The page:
Humans of Ōtautahi: Jeremy

We partnered with Humans of Ōtautahi to profile several local men on what being "Manly As" meant to them. Meet Jeremy:

“My journey with masculinity started early as a very effeminate young boy. In my late teens, coming out as gay, part of that is to explore those boundaries of your feminine and masculine qualities.  I think coming into my adult life it took me a little longer to relax into and accept the masculine traits in myself that I like. I am pretty relaxed, it takes a lot to fluster me, I am very low maintenance.  I pride myself on being a very gentle man; but at the same time, I have really appreciated my own strength in the last few years. I think for me as a gay man, I had to accept that it is just me and not what defines me.  Now I don’t think that when I walk into a room that everyone is going to be able to look at me and go, that man is a gay man. That for me is where I found the balance, the crux of it is: I am just a man.

I still pride myself on being a bit of a bloke, sometimes.  I taught my partner how to change the oil in his car the other day.  What we think of being quintessentially blokey, I don’t tick all those boxes, but I do tick a couple which makes me feel relaxed with it. I am a huge believer in being your organic self, whoever that i and I think we all have that journey in finding ourselves and for some, it is a lot harder than others, depending on what environment you come from.  I think every man should be able to find a version himself that is ok for him. I think we are breaking away from that very rigid stereotype about what makes a man and what makes a bloke. A lot of my friends are feeling that they can just relax and be themselves. That means showing vulnerability, being a bit more sensitive, being able to talk about your feeling.  Those are things all of us are going to struggle with at some point but it doesn’t need to be specific to being a male or a female.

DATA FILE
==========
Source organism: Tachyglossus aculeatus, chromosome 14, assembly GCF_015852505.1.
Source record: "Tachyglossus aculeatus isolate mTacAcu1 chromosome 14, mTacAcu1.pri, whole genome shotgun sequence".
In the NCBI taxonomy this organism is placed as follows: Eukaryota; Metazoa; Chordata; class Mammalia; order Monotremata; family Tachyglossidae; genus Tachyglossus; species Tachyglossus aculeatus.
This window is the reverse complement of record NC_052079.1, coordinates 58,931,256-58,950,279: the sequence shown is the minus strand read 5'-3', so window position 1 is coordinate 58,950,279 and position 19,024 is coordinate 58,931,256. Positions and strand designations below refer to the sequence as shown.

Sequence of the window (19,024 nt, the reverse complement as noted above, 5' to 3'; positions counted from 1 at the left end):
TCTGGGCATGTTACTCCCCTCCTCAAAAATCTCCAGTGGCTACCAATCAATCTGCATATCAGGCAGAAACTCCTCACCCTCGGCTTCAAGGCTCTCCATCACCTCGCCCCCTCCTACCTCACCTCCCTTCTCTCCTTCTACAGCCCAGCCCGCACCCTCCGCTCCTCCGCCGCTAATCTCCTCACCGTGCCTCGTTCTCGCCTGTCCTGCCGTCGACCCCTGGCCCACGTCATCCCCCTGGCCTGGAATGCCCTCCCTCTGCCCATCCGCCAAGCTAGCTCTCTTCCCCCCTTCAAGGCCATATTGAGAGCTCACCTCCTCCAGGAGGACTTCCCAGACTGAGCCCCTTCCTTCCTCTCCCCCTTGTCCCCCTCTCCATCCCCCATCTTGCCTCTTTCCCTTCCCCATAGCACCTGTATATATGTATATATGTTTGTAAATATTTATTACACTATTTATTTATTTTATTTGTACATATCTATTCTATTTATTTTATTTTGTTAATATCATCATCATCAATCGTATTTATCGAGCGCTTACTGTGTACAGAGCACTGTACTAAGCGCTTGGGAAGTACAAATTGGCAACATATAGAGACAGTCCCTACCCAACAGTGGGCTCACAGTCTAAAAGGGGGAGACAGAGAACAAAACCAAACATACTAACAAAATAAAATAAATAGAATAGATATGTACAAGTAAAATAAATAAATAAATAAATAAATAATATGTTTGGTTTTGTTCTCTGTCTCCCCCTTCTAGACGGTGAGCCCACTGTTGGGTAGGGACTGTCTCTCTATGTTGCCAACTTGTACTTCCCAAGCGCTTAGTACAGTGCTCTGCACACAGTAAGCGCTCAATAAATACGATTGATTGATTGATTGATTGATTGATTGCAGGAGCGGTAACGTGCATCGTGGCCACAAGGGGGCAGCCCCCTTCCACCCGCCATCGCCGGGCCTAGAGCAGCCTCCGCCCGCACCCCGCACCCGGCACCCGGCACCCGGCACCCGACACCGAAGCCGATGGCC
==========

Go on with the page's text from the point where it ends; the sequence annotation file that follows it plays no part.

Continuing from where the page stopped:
I grew up in the church, my uncle was the pastor of our church. Growing up in that lifestyle sets really clear expectations of who you are and what your life will be in order to be successful.  For me, that made me feel like I was not going to be the man that people thought I should be. I didn’t have men in my life who weren’t married with children or part of the church. The quintessential family man, I learnt at that time, was not going to manifest in my life. Not the way that everyone thought it would and that I had thought it would.  Then I realized I can be whatever man I want to be, my life is my life. What I want it to look like in ten years time is up to me and me alone. It is a lot of coming back around in terms of those expectations that I had on myself, as a child, about what a man should be and what this life should be. Being able to say no, the parts of that life that was still important to me and are still important to me can still be in my life. I don’t need to have a wife and three children; I can have a husband and a child and three dogs or whatever I want that to be.  

You can’t quantify a whole population of people and I think we are leaning towards the identification of yourself as yourself. I think that is a huge thing for the global population: that we are who we are.  That the masculine and feminine are no longer binaries that we live our lives by. I think there are beautiful men living in this city that don’t yet know how to celebrate their finest qualities because they still try to be who they think they need to be.  They don’t have to be that, they just don’t, they get to be whoever.”